Recent months have seen an increasing media visibility for a movement which has existed for more than a century, but previously was little talked about. Commonly known as Black Hebrew Israelites (BHI), or simply Hebrew Israelites, this broad grouping consists of many different sects, all of which hold the common belief that the African diaspora descended from those taken as slaves are descendants of the biblical Israelites.
Ideas about the origins of the Hebrew Israelite movement are still being untangled by scholars; most do not believe that there is any historical link to the Israelites (although the complexities of history and migration offer several paths for such to still be a possibility). My own take on this can be read in my recent article in Religion Compass.
Much of the increase in visibility has centred around the most hardline elements. Members of one group (The House of Israel) were involved in the January 2019 standoff between high school students and a Native American elder in Covington which caused headlines and social media outcry.
The shooter who killed three Jews and police officer in New Jersey at the end of last year also had an interest in BHI thought (though he does not seem to have been a member of any group) – see a report in the New York Times.
Such events have led the Southern Poverty Law Center to designate some Hebrew Israelite groups as hate groups.
One of the most radical groups is the One West Camp; based in Harlem originally, they have fragmented recently (the House of Israel are one offshoot). Since the non-appearance of the black Christ who their leader predicted to return in 2000 to destroy or enslave whites (the descendants of Esau), an increasing radicalism and apocalyptic fervour has taken hold among some groups – they eagerly await their own version of the end times when they will be lifted to the their righteous place and the deserving will be punished.
Hebrew Israelite groups have also appeared in the UK – The Church of Yahawashi is a London-based group which are influenced by One West and are prolix in their hate and discussion of the violence they will soon deal to whites, Jews, women, homosexuals, and anyone else who summons their disfavour (see report from Hope not Hate). Last year the Jewish Chronicle reported that the group publicly abused Jews in Stamford Hill as “devils” and “abominations”. A video also surfaced of one unidentified man harassing a young orthodox Jewish family on the London Underground. He was reading New Testament passages referring to the “synagogue of Satan” as part of his argument that Jews had “stolen my heritage” and were to soon become slaves themselves (he was distracted by a Muslim woman who has been roundly commended). See a personal report published on the Forward website.
For One West, whites and Jews (Jews are whites who have fiendishly stolen the true identity of Israel, according to their worldview) are characterized as Edom, descendants of Jacob’s ousted brother Esau, while all non-caucasoid people are identified with one of the twelve tribes of Israel (African Americans are Judah).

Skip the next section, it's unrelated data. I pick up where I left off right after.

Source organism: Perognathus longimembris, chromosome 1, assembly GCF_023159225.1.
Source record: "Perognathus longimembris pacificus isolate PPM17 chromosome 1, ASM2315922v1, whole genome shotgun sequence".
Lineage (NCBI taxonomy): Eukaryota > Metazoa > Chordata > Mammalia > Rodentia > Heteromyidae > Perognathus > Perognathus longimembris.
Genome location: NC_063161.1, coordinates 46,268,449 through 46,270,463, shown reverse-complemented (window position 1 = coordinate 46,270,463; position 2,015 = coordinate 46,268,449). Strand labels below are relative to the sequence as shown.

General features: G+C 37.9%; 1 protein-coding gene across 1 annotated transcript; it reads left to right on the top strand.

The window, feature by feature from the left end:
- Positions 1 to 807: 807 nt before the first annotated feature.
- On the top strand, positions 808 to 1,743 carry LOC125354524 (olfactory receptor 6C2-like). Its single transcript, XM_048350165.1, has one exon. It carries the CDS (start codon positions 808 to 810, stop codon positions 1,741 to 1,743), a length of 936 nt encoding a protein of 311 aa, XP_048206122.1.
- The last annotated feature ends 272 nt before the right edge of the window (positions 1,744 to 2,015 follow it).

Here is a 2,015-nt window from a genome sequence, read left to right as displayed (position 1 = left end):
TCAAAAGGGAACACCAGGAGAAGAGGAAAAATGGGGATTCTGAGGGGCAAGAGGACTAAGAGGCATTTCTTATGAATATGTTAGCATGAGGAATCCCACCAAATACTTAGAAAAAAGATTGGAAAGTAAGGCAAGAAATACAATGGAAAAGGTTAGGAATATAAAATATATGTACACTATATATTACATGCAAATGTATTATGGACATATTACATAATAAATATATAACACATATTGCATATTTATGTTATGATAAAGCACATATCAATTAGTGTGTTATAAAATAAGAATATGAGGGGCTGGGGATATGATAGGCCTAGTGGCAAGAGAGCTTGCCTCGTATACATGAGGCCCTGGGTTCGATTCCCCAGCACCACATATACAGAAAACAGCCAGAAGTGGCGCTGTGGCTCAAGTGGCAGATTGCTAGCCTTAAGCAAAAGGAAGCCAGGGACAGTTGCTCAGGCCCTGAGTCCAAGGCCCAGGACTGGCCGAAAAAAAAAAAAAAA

The false claim that Jews were responsible for the slave trade has been around since at least 1991, when the Nation of Islam published The Secret Relationship Between Blacks and Jews, a polemical misreading of actual scholarship which has since become quite influential. In fact its trace can be seen even in the white supremacist “Replacement Theory”, a longstanding antisemitic canard regarding miscegenation which in its modern version proposes Jewish initiation of the slave trade as one part of a plot to destabilise Christian civilization via multiculturalism and ultimately replace white communities with non-whites (recent versions include Jewish billionaire George Soros’ humanitarian efforts as part of the plot) – see a recent report in The Guardian. Interestingly the Nation of Islam seem to have emerged from the same milieu as the Hebrew Israelites; indeed, they too claim the Israelites were black, and there has been ongoing interchange between the two movements of Black Judaism and Black Islam that emerged as African American responses to slavery, the loss of identity, and the enormous sufferings heaped upon them in the Americas; see Jacob Dorman’s Chosen People.
As mentioned, this is the most radical fringe of the movement. Recent estimates of Hebrew Israelites in the USA stand at 5% of black Americans - 1.5 million – and the large majority are not the hate-preachers who grab the most attention. (See recent research published by LifeWay Christian Resources.) Rabbi Capers Funnye is a case in point, as leader of a Hebrew Israelite congregation and head of the Israelite Board of Rabbis, he underwent conversion to rabbinic Judaism and now maintains one foot in each camp (or, some might prefer to say, he is helping create a space which unites the two).